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Zenefits (YC W13) Gives Startups A One-Stop Shop For Employee Benefits (techcrunch.com)
66 points by joshualastdon on Feb 19, 2013 | hide | past | web | favorite | 17 comments



Are the health insurance benefits group or individual? If it's group, are you aggregating everyone into a pool that's >50 people in size, or is each startup it's own group?

If it's individual, what are you doing with the people in a startup that are considered uninsurable (it's not 2014 yet so no guaranteed insurance). Some states, like MN with it's MCHA program, have guaranteed-issue pools for people who are denied, but that's only about 25% of states. Are you limiting your exposure to those states till 2014?

I've spent a lot of time in the health insurance/health care space, so I can appreciate the complexity in the benefits market. My last startup, Bloom Health, was in a similar space (defined contribution health plans for small employers) and we sold to Wellpoint, HCSC, and BCBS of MI in 2011. We started with individual plans, but eventually switched to group plans because the individual space was just too hard without PPACA in place. Lots of opportunities here now that it's almost 2014 and Obama has been re-elected. Good luck!


Wow, I am a big fan of bloom health (zenefits cofounder here), and would love to meet / talk! (you can reach me at parker [at] zenefits.com

It's small-group right now, each company is its own group. Right now we are CA only but plan to expand rapidly in other states -- although it might take quite some time before we're everywhere.


Wow, thanks Hacker News! (One of the Zenefits Co-founders here). One quick thing to point out -- we are actually YC W13, not w12 (small slip-up from TechCrunch on this point).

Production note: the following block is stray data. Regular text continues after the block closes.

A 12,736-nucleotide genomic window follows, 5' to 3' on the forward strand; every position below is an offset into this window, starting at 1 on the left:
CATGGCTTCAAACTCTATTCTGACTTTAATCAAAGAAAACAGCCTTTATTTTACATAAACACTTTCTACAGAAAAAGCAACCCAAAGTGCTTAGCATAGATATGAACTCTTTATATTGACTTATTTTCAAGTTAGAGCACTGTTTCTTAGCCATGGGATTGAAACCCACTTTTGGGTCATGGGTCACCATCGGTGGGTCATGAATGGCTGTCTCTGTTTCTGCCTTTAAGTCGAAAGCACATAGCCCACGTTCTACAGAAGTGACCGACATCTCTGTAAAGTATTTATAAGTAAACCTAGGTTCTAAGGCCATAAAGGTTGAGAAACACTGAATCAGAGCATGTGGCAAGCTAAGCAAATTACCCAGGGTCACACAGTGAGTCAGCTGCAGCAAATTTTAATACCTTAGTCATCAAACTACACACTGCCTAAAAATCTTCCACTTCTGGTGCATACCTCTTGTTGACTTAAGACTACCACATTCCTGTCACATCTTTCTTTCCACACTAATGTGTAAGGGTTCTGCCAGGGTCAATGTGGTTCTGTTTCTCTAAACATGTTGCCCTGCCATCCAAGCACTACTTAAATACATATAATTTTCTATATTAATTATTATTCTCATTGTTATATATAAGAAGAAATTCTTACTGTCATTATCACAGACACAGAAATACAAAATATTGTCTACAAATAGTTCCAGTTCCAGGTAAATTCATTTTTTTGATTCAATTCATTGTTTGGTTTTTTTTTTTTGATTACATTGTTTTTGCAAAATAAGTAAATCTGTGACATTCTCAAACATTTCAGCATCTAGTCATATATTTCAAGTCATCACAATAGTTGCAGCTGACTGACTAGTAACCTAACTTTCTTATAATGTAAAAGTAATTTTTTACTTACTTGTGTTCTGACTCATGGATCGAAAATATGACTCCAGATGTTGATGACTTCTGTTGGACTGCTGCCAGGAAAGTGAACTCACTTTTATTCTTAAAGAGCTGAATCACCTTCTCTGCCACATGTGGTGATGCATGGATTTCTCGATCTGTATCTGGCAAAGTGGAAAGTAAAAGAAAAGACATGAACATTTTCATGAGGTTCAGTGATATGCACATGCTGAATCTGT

Pain point - plain and simple. Startups take note: this looks very promising


Great idea.

I wish they'd publish more info about their vendors (i.e., is the 401k a bunch of high load or expense ratio extortion, or is it Fidelity/Vanguard funds?)


401K is in invite-only alpha right now. There are a few vendors we work with -- Schwab, The online 401k Company, Sharebuilder, and Vanguard. In practice, these are the best options for small businesses out there.

We don't get paid by 401K companies, so we don't have an incentive to recommend anything other than what we think is awesome for you.

Also, one thing we've promised our early 401K clients -- if they want to work with a 401K company that isn't on our list, we'll build an integration specially for them.


Did you look at Employee Fiduciary:

http://www.employeefiduciary.com/

I haven't looked into it in a while, but if I'd been able to talk my employer into adding/changing vendors this is the vendor I would have chosen. It would be interesting to read your thoughts.


We've been working with Zenefits over the last week and their level of customer service so far has been ridiculously good.


This seems incredibly useful. My dad recently started a company and was always complaining about how long the employee packages take to setup...will let him know there is a solution!


Or there's the option of a professional employer organization like TriNet: http://www.trinet.com/


Yeah, the problem with TriNet and other PEOs, though, is that they cost thousands of dollars per employee per year -- while Zenefits is free. They do more than we do, of course, but a lot of small companies only need someone for benefits administration, mostly.

If you need sexual harassment training, & other liability-reducing stuff, TriNet makes a lot of sense.


What about the discounts on the benefits?

Doesn't TriNet have one of the deepest discount packages because they are pooling 100,000s of people?


I would bet start-ups get very competitive rates on their insurance considering their demographics.


FYI: None of the quotes are loading for us... we're a Utah company... is that why?

Edit: Melting servers. :) Just got a JSON response that looked failing.


We support CA only right now (insurance laws, broker licensing, quotes and enrollment rules being different across states), but will be expanding slowly to other states.

PS: And the server should be unmelted as of now. :)


Looks good but the "sign with your mouse and you're done!" bit made me laugh out loud.

The idea that I can "just make a signature" with a mouse is hilarious from a UI point of view and seems highly glossed over (both UI wise and legally).


I think the act of giving a signature is more symbolic than anything else. It says to the world "I agree to the thing I am signing"




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